Philip’s missionary journey ended at Caesarea (Acts 8), where he raised his four daughters, reputed to be prophets, and where, about AD 58, he entertained the Apostle St. Paul and his companions on their last journey to Jerusalem (Acts 21:8). According to Greek tradition, he became bishop of Tralles (modern Aydin, Turkey). Next month I’ll write about Nicholas--- not the best of the early deacons.
The Ven. Mark Richardson,
Rector's Postscript
In the September 2021 issue of this e-Newsletter our Archdeacon, Mark Richardson, wrote about the Rev. David Pendleton Oakerhater, Cheyenne warrior turned Episcopal Deacon (1847-1931).

The Cummer Museum of Art and Gardens, Jacksonville is featuring the art of Deacon Oakerhater in their current exhibition from June 4, 2021- February 27, 2022: Imprisoned but Empowered: Cheyenne Warrior Artists at Fort Marion.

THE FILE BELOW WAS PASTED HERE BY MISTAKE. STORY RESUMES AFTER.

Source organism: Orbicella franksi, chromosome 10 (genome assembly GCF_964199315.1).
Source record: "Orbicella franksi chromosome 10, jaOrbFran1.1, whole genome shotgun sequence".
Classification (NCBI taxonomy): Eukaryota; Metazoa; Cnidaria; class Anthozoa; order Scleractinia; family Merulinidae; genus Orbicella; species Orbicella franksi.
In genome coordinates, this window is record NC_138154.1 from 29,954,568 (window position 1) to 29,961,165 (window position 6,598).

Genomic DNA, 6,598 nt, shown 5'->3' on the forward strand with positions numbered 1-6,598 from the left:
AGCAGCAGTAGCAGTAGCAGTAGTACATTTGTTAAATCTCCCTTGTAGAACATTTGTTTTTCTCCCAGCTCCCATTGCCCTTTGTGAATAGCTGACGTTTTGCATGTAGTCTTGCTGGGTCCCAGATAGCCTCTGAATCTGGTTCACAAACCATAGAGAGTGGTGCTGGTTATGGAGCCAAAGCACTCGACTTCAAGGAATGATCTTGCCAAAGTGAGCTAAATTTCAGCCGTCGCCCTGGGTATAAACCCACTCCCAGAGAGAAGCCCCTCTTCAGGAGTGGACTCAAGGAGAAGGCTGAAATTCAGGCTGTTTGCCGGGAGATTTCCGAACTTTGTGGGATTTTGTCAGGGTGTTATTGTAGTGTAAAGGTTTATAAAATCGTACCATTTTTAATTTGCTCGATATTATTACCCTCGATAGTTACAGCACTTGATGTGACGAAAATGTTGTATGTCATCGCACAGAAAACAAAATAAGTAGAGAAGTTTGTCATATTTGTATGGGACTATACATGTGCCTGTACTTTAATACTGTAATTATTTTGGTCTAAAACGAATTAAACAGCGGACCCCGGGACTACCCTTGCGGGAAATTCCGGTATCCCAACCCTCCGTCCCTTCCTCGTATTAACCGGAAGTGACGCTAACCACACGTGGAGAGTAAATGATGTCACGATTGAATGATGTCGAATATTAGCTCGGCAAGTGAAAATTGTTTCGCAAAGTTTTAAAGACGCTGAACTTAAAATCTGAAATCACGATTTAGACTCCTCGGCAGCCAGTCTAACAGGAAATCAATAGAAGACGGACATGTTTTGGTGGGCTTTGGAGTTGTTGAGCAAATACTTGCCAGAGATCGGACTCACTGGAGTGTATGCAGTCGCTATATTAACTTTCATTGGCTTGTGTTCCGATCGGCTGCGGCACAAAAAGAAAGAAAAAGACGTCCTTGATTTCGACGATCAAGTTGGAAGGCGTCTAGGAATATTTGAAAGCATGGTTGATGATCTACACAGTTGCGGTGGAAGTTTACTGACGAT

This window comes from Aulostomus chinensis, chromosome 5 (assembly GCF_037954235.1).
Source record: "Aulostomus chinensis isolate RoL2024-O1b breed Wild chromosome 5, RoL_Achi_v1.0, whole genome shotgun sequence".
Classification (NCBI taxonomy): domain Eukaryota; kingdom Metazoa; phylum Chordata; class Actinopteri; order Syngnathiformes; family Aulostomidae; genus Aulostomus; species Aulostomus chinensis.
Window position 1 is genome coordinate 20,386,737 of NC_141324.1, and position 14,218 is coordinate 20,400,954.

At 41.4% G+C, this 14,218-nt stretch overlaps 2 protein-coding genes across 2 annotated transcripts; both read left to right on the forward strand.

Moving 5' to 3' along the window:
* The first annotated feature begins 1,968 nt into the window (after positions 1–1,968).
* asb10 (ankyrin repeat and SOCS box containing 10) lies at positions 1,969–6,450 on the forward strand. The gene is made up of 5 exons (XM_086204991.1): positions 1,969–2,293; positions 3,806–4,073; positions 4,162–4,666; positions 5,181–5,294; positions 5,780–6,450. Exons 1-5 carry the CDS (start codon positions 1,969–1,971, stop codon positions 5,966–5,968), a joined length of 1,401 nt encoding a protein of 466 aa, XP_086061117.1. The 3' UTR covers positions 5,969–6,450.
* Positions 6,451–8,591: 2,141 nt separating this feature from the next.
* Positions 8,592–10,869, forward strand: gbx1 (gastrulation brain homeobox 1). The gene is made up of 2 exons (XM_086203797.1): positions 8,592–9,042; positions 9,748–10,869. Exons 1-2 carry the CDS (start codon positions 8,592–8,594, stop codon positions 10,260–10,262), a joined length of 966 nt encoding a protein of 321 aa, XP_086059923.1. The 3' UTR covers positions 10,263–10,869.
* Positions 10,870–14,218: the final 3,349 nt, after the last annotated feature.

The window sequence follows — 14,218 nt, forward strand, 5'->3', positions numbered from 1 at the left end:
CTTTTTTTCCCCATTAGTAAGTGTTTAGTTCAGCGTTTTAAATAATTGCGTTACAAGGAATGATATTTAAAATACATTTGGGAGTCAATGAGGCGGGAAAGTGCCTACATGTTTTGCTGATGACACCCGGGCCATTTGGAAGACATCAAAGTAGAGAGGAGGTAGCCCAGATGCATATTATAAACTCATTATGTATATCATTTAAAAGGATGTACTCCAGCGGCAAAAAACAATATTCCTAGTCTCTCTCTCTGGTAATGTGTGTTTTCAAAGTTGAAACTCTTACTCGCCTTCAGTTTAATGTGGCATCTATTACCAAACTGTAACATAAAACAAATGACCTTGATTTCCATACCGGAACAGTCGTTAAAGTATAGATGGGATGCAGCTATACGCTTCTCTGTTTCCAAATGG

In 1875 the U.S. government removed 72 warriors from their homeland on the Plains and put them on trains heading east to Jacksonville, Florida where they were transferred to the fort in St Augustine that would be their prison home for the next three years.

The exhibition features the artwork of three of these Cheyenne warriors including that of Oakerhater.

David Pendleton Oakerhater’s feast day is September 1 and is included in Holy Women, Holy Men: Celebrating the Saints.
UBE Advert Upcoming Events
Please save the date for two upcoming events sponsored by The Father Sidney B. Parker Chapter (UBE) and St. John's Cathedral.

Registration information and further details will follow soon. Everyone is welcome.
Martin Luther King Luncheon
Saturday, January 15, 2022
11 AM – 2 PM
St. John’s Cathedral
Speaker: Rodney Hurst
Absalom Jones Celebration Service:
Saturday, February 12, 2022
11 AM – 2 PM
St. John’s Cathedral
Address: Rodney Hurst